To understand the users' needs, motivations and frustrations, we elaborated two personae, representing the two main purposes of the service: exposing a project to receive feedback, and discovering others' projects to give feedback.


Main features

From there, we were able to formulate the service's two main components:

- A common exhibition area, central to all students (all ages and programs), where they can physically and/or virtually expose their projects, and where people can discover these projects.

- An app and a web site to give and receive feedback about other students' projects, thanks to a constructive and modular feedback system.

User Journey

The User Journey helped us to better perceive the emotions of the service's users regarding the actions they do. In Sara's case, we can find various frustrations, which we managed to solve by Design opportunities:

- Log in to Agora through the EDNA school's student account.

- Create various types of exhibition spots to make sure that students from all design domains can share their work.

- Allow students to add any kind of content.

- Use a dynamic E-ink screen on each exhibition spot to give information about the project's author and an automatic redirection to the project's page on the interface thanks to a QR code.

Concerning Ron's scenario, his frustration mostly concerns the action of adding developed feedback: he is scared of writing a lot. A solution to this is to enable him to leave feedback through audio recordings.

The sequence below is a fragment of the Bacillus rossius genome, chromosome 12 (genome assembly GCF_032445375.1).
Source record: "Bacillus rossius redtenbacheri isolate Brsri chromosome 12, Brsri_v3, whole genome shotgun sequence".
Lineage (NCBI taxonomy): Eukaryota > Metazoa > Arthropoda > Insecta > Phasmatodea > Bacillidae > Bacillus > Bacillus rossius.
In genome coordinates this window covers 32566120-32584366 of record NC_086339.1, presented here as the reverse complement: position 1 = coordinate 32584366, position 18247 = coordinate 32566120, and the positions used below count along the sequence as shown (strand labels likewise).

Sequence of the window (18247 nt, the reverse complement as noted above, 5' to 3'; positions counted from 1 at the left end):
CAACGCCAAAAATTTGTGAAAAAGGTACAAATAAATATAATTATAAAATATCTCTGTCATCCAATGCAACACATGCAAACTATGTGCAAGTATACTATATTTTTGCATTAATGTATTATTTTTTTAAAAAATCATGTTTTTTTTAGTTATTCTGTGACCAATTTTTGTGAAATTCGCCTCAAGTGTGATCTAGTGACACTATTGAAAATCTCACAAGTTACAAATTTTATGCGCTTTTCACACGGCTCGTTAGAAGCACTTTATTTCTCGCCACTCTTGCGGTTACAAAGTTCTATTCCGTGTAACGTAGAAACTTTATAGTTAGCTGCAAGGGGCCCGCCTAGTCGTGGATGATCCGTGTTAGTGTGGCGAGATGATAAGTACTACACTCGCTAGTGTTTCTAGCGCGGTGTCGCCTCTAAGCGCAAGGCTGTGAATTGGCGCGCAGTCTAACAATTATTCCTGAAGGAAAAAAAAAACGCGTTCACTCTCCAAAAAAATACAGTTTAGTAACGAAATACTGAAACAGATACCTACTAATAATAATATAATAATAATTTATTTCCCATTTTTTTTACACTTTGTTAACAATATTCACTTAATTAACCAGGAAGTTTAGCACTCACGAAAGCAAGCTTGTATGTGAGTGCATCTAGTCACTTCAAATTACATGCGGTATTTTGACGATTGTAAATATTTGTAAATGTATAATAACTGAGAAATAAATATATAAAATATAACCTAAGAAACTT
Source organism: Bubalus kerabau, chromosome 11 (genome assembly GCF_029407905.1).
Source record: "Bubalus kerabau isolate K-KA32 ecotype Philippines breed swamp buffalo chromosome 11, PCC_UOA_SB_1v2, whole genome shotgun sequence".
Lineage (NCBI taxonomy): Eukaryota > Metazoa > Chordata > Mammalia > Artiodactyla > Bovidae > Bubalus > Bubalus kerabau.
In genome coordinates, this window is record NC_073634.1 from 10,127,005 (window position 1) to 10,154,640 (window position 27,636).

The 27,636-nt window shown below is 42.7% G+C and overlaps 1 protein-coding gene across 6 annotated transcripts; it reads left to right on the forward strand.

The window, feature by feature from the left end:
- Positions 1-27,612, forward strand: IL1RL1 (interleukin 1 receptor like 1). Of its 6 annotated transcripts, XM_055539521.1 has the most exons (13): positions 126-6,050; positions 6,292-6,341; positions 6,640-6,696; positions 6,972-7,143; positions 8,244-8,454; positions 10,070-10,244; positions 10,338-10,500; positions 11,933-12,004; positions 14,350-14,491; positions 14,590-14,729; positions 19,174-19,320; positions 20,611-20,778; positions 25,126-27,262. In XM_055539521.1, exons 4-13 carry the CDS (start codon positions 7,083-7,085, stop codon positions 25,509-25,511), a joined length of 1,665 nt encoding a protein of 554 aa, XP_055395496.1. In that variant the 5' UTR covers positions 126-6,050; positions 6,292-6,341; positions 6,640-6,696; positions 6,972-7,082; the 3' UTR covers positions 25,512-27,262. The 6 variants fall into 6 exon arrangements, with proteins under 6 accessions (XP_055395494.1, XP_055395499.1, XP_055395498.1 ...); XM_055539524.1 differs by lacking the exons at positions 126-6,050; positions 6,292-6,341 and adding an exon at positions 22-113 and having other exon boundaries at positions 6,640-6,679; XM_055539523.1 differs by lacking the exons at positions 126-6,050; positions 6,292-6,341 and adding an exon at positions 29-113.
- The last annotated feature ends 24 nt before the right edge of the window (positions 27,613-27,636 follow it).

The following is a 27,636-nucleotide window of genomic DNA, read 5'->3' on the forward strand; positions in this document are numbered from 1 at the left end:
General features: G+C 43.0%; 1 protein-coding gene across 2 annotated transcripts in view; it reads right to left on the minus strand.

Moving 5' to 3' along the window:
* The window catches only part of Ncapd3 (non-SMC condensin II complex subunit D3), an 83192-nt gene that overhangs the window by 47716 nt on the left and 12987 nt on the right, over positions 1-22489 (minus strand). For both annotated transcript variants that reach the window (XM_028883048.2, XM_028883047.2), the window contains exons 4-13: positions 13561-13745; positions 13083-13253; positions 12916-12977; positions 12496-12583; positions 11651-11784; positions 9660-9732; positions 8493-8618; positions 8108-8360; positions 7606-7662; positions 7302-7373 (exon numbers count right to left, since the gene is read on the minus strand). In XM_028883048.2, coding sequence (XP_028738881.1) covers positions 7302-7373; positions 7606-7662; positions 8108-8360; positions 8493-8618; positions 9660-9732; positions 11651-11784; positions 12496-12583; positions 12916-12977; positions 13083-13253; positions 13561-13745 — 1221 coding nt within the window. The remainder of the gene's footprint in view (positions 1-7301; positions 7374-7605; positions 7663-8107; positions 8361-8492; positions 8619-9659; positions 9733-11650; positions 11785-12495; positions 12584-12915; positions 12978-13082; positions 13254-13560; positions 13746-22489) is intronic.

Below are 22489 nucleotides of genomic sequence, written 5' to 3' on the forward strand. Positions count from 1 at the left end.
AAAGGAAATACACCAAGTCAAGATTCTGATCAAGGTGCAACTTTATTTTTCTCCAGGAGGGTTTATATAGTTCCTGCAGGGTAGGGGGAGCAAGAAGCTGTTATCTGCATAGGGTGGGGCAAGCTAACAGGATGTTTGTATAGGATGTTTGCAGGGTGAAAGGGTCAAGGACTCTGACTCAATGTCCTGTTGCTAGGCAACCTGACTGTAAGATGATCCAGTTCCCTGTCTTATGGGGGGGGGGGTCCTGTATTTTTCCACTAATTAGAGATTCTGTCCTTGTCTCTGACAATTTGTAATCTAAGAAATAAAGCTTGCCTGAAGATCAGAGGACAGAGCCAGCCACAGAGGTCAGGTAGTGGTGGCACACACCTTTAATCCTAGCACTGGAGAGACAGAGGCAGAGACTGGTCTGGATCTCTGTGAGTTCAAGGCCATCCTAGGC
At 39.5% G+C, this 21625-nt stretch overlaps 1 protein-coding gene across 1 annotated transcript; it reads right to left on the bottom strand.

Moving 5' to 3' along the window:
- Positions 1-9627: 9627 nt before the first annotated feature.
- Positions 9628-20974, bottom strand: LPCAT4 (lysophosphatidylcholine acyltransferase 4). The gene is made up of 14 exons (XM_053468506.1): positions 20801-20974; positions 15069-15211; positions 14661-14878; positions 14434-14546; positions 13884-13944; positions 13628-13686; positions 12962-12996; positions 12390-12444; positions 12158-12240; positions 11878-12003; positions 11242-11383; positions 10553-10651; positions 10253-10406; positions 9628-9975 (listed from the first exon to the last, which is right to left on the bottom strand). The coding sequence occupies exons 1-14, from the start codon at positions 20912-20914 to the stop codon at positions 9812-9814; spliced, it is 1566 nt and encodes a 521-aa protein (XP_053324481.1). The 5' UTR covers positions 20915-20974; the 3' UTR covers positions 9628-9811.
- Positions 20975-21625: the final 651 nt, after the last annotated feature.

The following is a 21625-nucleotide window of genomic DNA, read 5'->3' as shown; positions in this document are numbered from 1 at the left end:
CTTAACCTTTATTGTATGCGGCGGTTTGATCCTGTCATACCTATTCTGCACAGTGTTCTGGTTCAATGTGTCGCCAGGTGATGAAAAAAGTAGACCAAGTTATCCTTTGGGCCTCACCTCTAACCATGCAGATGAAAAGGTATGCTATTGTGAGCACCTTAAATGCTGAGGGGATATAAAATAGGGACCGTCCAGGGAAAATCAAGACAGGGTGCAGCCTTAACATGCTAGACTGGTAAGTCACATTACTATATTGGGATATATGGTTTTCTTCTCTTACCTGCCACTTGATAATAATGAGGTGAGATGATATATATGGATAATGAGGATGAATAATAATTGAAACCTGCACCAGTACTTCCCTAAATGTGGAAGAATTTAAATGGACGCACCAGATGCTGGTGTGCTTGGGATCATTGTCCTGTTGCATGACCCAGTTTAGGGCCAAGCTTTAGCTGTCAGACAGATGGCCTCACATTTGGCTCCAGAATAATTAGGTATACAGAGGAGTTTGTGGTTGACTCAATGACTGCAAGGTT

Feedback System

The feedback system we created is part of the app and the web site and can be used in two different ways. First, while sharing its project on the service, the exhibitor can add specific interrogations or doubts on particular points of the project, in order to receive located feedback.

To answer to these specific interrogations, the other students will use a feedback system that is based on objective argumentation, through written comments or audio recording. To make sure that the feedback giver is not influenced by emotions or personal biases, these means of expression are represented by monochrome simple shapes: a square and a triangle. We first wanted to add an encouraging feature to the feedback system, with a circle standing for a "Great!". But we realized that positive feedback also needed arguments and we removed this feature.

Secondly, the feedback giver can also use this system anywhere on a student's project to make comments, simply by holding the finger/mouse anywhere on the project's presentation (see the interaction on the left). Whereas directly answering to an interrogation works with a simple click on the interrogation mark (see the interaction on the right).

Prototype

Wireframe

While defining the feedback system, we simultaneously thought about the structure of the service's digital interface, through wireframing.

The service is composed of a mobile and desktop app, as well as a web version. The two versions are the same, but both are essential. Indeed, students need to have access to the mobile app to give feedback instantly when they meet the projects in the exhibition space, as well as to explore the projects during transit in public transportation for example.